Mar 242021

(Andy Synn continues to seek out the best new bands and boldly go above and beyond with the new record from Nanga Parbat)

It is a truth, universally acknowledged, that discovering, and falling in love with, a brand new band is one of life’s great joys.

This is especially true when that band absolutely knock it out of the park with their first try.

Such is the case with Downfall and Torment, the debut album from Italian Progressive Death maestros Nanga Parbat.

With a sound that’s both well-defined, yet wide-ranging, it wouldn’t be a stretch to say that songs like “Blood, Death, and Silence” and “Demon in the Snow” (which, for obvious reasons, were selected as pre-release singles) have the potential to appeal to a range of listeners, whether they’re looking for something that channels the dense melodic riffage and proggy proclivities of early Allegaeon, the grim grandeur and vivid vocal variety of modern-day Moonspell, or even… dare I say it… the more epic and anthemic approach of recent Trivium (which, in this case, is no bad thing).

Indeed, it would be wise not to underestimate the band’s potential crossover appeal, as while their technical talents are undeniable – the guitarists in particular show themselves to be just as comfortable with chunky, rhythmic riffs as they are with poignant acoustic passages and gigantic, grandstanding leads, while drummer Giulio Galati (Hideous Divinity, Nero Di Marte, and more) shifts smoothly from full-force intensity to restrained intricacy as needed – it’s the group’s keen grasp of the key fundamentals of songwriting, the importance of structure, dynamic, and flow, which makes this album such an impressive, progressive, yet also strikingly accessible, piece of work.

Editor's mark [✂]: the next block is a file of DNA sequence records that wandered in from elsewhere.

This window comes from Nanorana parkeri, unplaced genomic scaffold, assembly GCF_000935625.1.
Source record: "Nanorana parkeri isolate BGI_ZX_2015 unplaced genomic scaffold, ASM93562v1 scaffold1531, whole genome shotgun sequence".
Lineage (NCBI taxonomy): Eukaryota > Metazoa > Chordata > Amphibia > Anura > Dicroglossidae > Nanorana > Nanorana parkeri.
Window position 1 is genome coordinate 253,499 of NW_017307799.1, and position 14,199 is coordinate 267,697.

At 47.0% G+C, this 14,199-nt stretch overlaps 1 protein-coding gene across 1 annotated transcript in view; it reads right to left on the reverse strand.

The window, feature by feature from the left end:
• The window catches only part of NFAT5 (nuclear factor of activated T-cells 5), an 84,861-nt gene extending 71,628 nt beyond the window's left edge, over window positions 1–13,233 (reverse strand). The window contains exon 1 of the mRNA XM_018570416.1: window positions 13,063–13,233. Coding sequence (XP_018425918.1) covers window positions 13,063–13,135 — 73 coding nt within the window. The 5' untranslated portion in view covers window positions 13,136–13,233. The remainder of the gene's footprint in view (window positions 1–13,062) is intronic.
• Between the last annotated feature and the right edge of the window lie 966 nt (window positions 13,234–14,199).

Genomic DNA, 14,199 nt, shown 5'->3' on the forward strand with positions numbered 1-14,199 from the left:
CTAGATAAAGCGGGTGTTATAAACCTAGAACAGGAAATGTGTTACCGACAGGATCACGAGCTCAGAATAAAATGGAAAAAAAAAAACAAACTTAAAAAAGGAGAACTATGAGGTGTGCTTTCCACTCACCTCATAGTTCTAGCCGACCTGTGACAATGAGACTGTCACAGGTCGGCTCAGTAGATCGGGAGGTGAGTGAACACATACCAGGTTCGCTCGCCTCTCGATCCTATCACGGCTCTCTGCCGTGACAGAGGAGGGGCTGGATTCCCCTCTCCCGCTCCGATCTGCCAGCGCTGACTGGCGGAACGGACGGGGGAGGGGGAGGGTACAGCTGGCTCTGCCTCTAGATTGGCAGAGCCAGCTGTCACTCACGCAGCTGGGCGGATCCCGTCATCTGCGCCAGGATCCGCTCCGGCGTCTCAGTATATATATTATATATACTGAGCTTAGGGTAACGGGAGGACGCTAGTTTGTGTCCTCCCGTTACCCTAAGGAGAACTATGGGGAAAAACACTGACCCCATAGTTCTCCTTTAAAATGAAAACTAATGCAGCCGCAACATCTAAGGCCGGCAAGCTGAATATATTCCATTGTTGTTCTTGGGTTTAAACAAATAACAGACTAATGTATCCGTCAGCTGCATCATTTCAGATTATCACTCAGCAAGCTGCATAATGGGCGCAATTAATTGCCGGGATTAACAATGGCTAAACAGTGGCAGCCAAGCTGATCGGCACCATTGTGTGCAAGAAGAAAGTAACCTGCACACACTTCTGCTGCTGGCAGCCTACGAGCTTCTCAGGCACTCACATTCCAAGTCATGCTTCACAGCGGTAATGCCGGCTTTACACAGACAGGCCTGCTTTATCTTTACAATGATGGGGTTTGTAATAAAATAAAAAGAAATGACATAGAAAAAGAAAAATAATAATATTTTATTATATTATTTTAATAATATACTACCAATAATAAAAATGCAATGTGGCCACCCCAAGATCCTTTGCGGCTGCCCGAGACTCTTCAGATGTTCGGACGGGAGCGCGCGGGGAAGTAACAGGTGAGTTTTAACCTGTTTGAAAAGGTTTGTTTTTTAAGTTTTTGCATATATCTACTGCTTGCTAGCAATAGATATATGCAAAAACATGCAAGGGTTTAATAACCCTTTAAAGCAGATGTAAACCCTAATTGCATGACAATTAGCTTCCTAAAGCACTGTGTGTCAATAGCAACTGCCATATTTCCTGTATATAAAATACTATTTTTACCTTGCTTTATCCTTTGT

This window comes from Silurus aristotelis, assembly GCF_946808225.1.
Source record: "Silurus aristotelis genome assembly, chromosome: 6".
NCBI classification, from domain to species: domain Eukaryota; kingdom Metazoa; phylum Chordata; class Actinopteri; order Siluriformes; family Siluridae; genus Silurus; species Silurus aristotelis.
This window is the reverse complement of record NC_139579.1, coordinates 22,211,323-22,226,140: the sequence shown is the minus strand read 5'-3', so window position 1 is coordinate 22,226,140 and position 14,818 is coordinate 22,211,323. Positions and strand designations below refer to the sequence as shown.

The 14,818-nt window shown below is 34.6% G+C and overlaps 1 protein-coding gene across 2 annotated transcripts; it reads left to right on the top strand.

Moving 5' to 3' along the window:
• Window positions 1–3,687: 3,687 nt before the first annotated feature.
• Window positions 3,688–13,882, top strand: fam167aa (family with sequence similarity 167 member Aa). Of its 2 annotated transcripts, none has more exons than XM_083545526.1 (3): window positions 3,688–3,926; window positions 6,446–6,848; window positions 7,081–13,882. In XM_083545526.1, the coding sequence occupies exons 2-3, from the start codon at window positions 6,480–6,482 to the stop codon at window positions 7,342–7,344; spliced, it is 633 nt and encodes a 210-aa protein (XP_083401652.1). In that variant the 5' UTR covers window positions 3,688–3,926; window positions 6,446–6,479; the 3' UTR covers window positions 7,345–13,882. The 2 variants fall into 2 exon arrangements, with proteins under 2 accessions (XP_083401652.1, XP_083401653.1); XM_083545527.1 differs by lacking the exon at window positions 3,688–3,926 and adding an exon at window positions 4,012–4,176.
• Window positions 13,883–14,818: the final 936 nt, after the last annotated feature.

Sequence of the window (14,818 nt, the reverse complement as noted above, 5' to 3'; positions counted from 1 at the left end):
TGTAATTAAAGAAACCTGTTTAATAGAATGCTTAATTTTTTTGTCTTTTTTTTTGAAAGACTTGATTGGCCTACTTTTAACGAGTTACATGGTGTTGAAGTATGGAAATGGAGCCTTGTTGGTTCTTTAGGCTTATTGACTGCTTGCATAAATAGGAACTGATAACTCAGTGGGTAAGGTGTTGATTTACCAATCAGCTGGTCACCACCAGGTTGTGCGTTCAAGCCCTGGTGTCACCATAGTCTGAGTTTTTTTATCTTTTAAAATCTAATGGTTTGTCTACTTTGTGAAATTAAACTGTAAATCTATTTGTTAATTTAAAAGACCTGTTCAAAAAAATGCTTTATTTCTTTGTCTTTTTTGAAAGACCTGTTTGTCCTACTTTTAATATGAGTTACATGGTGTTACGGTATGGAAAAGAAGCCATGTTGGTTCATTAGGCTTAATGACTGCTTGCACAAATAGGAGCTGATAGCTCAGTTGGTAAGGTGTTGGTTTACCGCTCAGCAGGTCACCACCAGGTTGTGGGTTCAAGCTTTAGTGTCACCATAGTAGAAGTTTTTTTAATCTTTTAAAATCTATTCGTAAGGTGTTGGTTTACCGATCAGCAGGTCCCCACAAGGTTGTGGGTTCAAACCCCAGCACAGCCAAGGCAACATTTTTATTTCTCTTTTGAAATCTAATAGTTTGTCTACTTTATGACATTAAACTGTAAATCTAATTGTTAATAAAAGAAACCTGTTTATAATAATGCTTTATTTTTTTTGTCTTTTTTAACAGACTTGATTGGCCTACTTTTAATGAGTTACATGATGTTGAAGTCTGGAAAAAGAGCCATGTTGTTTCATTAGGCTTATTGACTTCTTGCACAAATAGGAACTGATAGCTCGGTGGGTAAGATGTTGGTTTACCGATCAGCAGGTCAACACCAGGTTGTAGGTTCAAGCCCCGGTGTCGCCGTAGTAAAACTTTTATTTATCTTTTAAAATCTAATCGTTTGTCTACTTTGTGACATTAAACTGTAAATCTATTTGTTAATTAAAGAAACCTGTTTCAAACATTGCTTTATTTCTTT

This is, if anything, even more obvious during tracks such as “Tidal Blight”, “Obscure Rains”, and “Curse of the Thaw”, where the band’s sound – brooding-yet-bombastic, heavy-yet-hooky, and characterised by some truly captivating interplay between gritty growls and soaring cleans (the latter of which, it must be noted, are treated as a vital and integral part of the group’s identity, rather than as an attention-grabbing gimmick) – achieves a whole new level of potency and creativity.

Look I’m not saying that Downfall and Torment is the best album of the year – it’s only the band’s debut after all (though, going in blind, you might be hard pressed to tell that) – but it’s really good. Good in the way you feel in your bones and all the way down to your toes. Good in the way that immediately says “this is a band to watch”.

Granted, there’s still a few kinks to be ironed out here and there, and a couple of edges that probably need a bit more sharpening – a punchier mix would probably help, as would some extra focus on making some of the bigger dynamic transitions “pop” a little more – but the seeds, the signs, the spark, of something truly great are already here.

Nowhere is this made more clear than during the titanic, almost thirteen minute title-track, where the band make use of every inch of available sonic space – weaving a majestic metallic tapestry of taut riffs, proggy bass-lines and sparkling solos, sombre acoustic embellishments, epic, pseudo-symphonic synths, and vibrant, visceral vocals – to spread their wings as wide as they can.

And, if they can build on the impressive foundation they’ve laid down here in the future, well, the sky really is the limit.


  1. Damn. If this is their debut album and it’s this good, I cant wait to see what’s in the future for Nanga Parbat.
    Some of the diverse melodies remind me of Dark Tranquillity and Aeternam but with symphonic elements added.

 Leave a Reply

You may use these HTML tags and attributes: <a href="" title=""> <abbr title=""> <acronym title=""> <b> <blockquote cite=""> <cite> <code> <del datetime=""> <em> <i> <q cite=""> <s> <strike> <strong>



This site uses Akismet to reduce spam. Learn how your comment data is processed.